Question NW1245 to the Minister of Trade, Industry and Competition

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04 June 2021 - NW1245

Profile picture: Hlengwa, Mr M

Hlengwa, Mr M to ask the Minister of Trade, Industry and Competition

Whether his department has taken any formal steps to secure international co-operation on access to patents and technology for the Republic on the production of COVID-19 vaccines; if not, why not; if so, what (a) are the relevant details, (b) inroads have been made and (c) are the challenges?


Yes, the Department has taken formal steps to secure international cooperation on access to patents and technology for the Republic on the production of Covid-19 vaccines. In October 2020 South Africa and India tabled a proposal at the WTO calling for a temporary waiver of intellectual property rights of certain provisions of the TRIPS Agreement. Work has been done with both DIRCO and with the Department of Science and Innovation. President Ramaphosa has engaged with Heads of State to take forward the proposal for the Waiver.

Equitable vaccine rollout across the world is urgent, necessary and in the interest of people across the world. Reportedly about 75% of the vaccines administered were done in just 10 countries and many countries have not yet received a single dose.

On Wednesday, 14 April 2021, on behalf of the SA Government, I addressed the World Trade Organisation (WTO) on the importance of vaccine equity in the face of the most severe health and economic crisis of our generation. The discussion, which included the trade ministers of India, the European Union and United States, as well the heads of the WTO (Dr Okonjo-Iweala) and World Health Organisation (Dr Adhanom) provided a platform for South Africa to lay out its argument for temporary waiver of key areas of the WTO agreement on Trade-Related Aspects of Intellectual Property Rights (TRIPS).

We pointed out that the world faces a dramatic supply-constraint. At current levels of vaccine production, it may take the world a number of years to bring the virus under control. The gap in availability of supplies will give time for the virus to spread, and to mutate into more deadly or contagious strains. Vaccine nationalism, the race to purchase vaccines by those who can afford them and vaccine hoarding are not a solution to the global supply-constraint. They are pernicious examples of beggar-thy-neighbour policies.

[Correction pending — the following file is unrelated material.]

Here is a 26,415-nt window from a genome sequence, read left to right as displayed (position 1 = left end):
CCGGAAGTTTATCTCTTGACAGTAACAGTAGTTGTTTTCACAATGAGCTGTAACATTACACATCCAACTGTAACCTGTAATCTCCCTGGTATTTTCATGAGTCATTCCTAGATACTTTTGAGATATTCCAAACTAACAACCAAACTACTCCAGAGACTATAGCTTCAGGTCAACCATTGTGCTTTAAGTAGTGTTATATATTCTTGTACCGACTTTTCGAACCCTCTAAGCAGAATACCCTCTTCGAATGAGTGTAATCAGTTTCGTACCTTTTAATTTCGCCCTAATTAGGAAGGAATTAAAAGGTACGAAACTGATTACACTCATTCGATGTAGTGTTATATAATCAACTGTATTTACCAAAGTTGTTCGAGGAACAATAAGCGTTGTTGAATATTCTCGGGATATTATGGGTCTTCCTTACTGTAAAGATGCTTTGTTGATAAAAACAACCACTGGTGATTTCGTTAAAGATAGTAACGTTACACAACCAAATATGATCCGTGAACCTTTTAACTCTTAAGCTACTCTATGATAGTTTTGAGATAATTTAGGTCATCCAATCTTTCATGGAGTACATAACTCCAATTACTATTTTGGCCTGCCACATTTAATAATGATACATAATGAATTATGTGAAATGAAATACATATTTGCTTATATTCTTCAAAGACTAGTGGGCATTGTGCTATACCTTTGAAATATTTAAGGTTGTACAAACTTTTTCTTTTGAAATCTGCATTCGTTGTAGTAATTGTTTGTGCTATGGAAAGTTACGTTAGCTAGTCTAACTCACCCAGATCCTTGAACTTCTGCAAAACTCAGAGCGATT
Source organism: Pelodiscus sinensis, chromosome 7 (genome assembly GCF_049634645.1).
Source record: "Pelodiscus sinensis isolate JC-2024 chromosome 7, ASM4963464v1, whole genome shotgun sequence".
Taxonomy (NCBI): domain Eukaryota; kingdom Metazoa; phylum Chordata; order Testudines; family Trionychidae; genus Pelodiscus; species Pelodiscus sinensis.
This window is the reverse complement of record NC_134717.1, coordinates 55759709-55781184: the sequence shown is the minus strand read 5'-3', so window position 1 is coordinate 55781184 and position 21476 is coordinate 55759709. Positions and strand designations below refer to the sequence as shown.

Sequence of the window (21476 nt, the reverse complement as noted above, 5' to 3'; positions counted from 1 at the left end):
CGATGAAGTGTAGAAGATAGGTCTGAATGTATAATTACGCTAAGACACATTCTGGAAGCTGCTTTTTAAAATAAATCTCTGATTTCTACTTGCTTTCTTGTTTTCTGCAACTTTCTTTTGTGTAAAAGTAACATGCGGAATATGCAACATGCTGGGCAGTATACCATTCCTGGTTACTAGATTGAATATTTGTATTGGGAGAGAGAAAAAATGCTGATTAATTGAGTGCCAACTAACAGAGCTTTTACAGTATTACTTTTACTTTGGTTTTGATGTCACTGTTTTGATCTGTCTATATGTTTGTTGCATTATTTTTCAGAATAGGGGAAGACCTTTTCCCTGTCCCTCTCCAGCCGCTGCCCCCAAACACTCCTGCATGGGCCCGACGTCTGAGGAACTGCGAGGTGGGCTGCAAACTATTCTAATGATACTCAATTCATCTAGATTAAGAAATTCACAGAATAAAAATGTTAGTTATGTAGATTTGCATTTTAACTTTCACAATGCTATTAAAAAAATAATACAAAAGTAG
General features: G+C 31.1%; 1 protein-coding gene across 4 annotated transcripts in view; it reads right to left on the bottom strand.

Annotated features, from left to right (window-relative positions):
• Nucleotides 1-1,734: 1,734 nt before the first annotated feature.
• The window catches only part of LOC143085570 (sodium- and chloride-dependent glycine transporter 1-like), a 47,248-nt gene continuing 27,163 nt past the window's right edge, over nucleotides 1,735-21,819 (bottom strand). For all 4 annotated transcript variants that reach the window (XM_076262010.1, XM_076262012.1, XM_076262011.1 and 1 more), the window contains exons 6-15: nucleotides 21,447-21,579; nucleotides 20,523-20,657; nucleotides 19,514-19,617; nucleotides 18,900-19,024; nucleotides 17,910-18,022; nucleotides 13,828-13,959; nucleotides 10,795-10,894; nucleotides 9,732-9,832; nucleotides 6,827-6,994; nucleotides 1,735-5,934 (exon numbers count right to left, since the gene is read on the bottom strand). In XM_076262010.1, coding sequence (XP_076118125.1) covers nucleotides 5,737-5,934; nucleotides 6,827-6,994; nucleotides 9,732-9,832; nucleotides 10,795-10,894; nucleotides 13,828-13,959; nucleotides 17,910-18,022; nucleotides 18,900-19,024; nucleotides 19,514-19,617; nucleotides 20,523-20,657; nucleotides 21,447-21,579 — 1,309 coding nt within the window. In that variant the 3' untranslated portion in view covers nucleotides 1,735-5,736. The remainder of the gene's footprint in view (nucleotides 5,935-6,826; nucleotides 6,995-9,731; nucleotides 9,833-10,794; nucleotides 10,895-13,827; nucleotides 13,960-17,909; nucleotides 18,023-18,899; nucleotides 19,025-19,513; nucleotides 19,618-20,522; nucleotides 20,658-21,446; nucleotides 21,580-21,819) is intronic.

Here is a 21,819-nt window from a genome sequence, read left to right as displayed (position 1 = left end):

We made the case for stepping up production on-scale. This means using all available capacity and repurposing capacity where this can be done safely and by adhering to necessary standards.

The constraints to scaling up production include technical challenges, inadequate investment to repurpose existing production facilities and the current intellectual property rights regime.

In this context, we called for a ‘Covid New Deal’ to significantly and rapidly increase supply of vaccines and related medical goods and promote more equitable access to such essential goods.

Until the pandemic is brought under control, support for the Waiver will continue to grow.

Voluntary arrangements as provided for in the WTO’s TRIPS Agreement in many cases are simply contract production on a ‘fill and finish’ basis that do not address backward integration and distribution rights; whilst compulsory licensing procedures are onerous and cumbersome.

Negotiations with suppliers are hampered by information and bargaining asymmetries that can result in inequitable outcomes and untenable conditions attached to their procurement.

TRIPS flexibilities were simply not designed to meet the scale of the challenge we now confront.

Based on this, we proposed that the Covid package or New Deal be pursued on parallel and mutually reinforcing tracks, done pragmatically and covering five areas.

First, to scale-up production, in partnership with pharmaceutical companies, that can cover investment and funding to enhance supply capacity in different and additional parts of the world. This necessitates effective transfer of technology, sharing of know-how, backward integration of the raw materials and distribution rights. It must unlock productive capacity not just fill and finish.

Second, a timebound and targeted TRIPS waiver covering only essential diagnostics, vaccines, therapeutics and supplies.

Third, protocols covering transparency of contracts and price stability undertakings.

Fourth, commitment to avoid resort to vaccine nationalism; and

Finally, a TRIPS provision dealing specifically with future pandemics, that provides automatic rights of use and obviates the need for special arrangements and waivers.

Considerable progress has been made to put together a broad coalition of countries in support of the Waiver proposal. Sixty-three WTO Members have co-sponsored the Waiver Proposal and another 50 have indicated their support. There is support across the developing world, and from members of the US Congress, among EU Parliamentarians and from civil society globally. The United States and New Zealand became the first developed countries to support the Waiver. However, not all European countries have as yet supported the proposal for the Waiver put forward by South Africa and India. However, it does seem that all countries are in agreement that the status quo is inadequate and that the WTO will need to find a solution to enable rapid scaling-up of production of vaccines. Discussions are now continuing and South Africa and India together with the other co-sponsors, are engaging more countries to build further support for the proposal for a Waiver.

We have a responsibility imposed by circumstances; and need to build a common approach to act with boldness to save lives.


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